Although running the store was a demanding business, Peter found time to pursue other interests. He loved music and taught himself to play the piano. He had a special appreciation for opera which led him to make several trips to New York and Minneapolis to attend performances of the Metropolitan Opera. He also acquired a large collection of classical records over the years which he enjoyed playing on his gramophone. For various reasons Peter and Susan were culturally and socially isolated from most of Steinbach society. Nevertheless they regularly entertained family and close friends in their home and welcomed their children's friends as well. Peter's sense of cultural isolation was eased when he purchased a radio in the 1930s and could tune into broadcasts from Germany. Unfortunately this also led RCMP officials to suspect him of being a Nazi sympathizer during the war. Though summoned to appear before a judge, Peter was acquitted of all charges. As a father Peter demanded much of his children. He taught them how to work hard, to be independent and instilled in them an appreciation for higher education. Peter's third son, Arthur, had had a stroke at the age of two which left him permanently paralyzed on his left side. Arthur's handicap often frustrated his father but during Peter's last years, Arthur's faithful support allowed a deep friendship to develop between father and son.
Peter A. Vogt had experienced disappointment as well as hardship, and at times felt he had achieved very little during his life. Nevertheless he was able to rise above life's circumstances. For almost 50 years he owned and operated Economy Store in Steinbach. He raised a large family and celebrated 60 years of marriage with his wife, Susan. Near the end of his life Peter developed Parkinson's disease as well as a blood disorder. When his health began to fail, he and Susan moved into Bethania Personal Care Home, founded by his sister Maria Vogt (1881-1961) and brother Abram Vogt (1887-1968) in Winnipeg. After experiencing a series of strokes Susan died there on 26 March 1986. Peter A. Vogt, a gifted man whose life is an example of courage and perseverance, died on 12 March 1989.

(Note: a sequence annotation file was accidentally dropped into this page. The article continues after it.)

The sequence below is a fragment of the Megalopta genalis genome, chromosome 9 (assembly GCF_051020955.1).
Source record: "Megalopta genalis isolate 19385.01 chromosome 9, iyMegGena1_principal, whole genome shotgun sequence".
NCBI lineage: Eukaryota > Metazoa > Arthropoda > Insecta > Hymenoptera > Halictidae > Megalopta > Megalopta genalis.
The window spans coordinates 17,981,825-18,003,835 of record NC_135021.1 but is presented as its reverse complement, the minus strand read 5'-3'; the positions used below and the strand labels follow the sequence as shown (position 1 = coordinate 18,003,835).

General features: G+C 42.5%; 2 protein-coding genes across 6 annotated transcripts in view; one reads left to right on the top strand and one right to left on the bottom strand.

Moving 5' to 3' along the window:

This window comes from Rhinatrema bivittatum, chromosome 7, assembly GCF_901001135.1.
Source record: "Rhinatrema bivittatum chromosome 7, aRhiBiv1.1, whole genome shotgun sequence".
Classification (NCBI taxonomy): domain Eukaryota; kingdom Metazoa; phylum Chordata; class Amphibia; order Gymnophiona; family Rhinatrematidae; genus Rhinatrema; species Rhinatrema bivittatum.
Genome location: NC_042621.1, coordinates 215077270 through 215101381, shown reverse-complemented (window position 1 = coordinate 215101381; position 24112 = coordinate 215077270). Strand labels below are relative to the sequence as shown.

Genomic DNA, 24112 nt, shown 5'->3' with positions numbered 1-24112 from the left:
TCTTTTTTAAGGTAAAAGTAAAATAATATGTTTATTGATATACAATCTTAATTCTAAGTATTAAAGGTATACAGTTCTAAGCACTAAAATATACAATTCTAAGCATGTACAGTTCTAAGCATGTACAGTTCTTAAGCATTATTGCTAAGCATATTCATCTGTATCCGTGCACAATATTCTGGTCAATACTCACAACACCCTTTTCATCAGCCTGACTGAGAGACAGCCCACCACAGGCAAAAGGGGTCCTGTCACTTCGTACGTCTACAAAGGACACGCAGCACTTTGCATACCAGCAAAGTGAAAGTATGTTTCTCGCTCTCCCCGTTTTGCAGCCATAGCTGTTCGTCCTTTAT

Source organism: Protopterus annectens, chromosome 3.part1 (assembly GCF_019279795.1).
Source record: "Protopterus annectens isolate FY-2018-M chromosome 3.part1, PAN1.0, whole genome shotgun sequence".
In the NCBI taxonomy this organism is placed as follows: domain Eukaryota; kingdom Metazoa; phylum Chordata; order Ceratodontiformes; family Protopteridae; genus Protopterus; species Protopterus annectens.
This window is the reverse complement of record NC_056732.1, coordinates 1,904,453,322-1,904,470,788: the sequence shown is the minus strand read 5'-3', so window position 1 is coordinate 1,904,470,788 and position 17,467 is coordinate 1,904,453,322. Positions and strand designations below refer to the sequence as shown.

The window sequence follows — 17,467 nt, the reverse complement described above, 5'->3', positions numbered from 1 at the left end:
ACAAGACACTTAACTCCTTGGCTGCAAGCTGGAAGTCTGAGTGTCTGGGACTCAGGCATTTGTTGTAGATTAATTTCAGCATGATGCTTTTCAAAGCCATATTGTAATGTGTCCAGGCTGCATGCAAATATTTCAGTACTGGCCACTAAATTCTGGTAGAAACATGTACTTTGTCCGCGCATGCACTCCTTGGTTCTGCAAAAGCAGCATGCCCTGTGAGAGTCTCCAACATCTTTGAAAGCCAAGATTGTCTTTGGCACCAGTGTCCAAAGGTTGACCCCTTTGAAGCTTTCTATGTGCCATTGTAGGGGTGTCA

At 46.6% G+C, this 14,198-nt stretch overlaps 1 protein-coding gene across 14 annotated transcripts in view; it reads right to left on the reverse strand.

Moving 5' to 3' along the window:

Vogt, Roy. "Memories of Peter A. Vogt and Economy Store." Preservings No. 9 Part II (December 1996): 21-23.
|Author(s)||Sharon H. H Brown|
|Date Published||May 2006|
 Cite This Article
Brown, Sharon H. H. "Vogt, Peter A. (1900-1989)." Global Anabaptist Mennonite Encyclopedia Online. May 2006. Web. 25 Jun 2016. http://gameo.org/index.php?title=Vogt,_Peter_A._(1900-1989)&oldid=133919.
Brown, Sharon H. H. (May 2006). Vogt, Peter A. (1900-1989). Global Anabaptist Mennonite Encyclopedia Online. Retrieved 25 June 2016, from http://gameo.org/index.php?title=Vogt,_Peter_A._(1900-1989)&oldid=133919.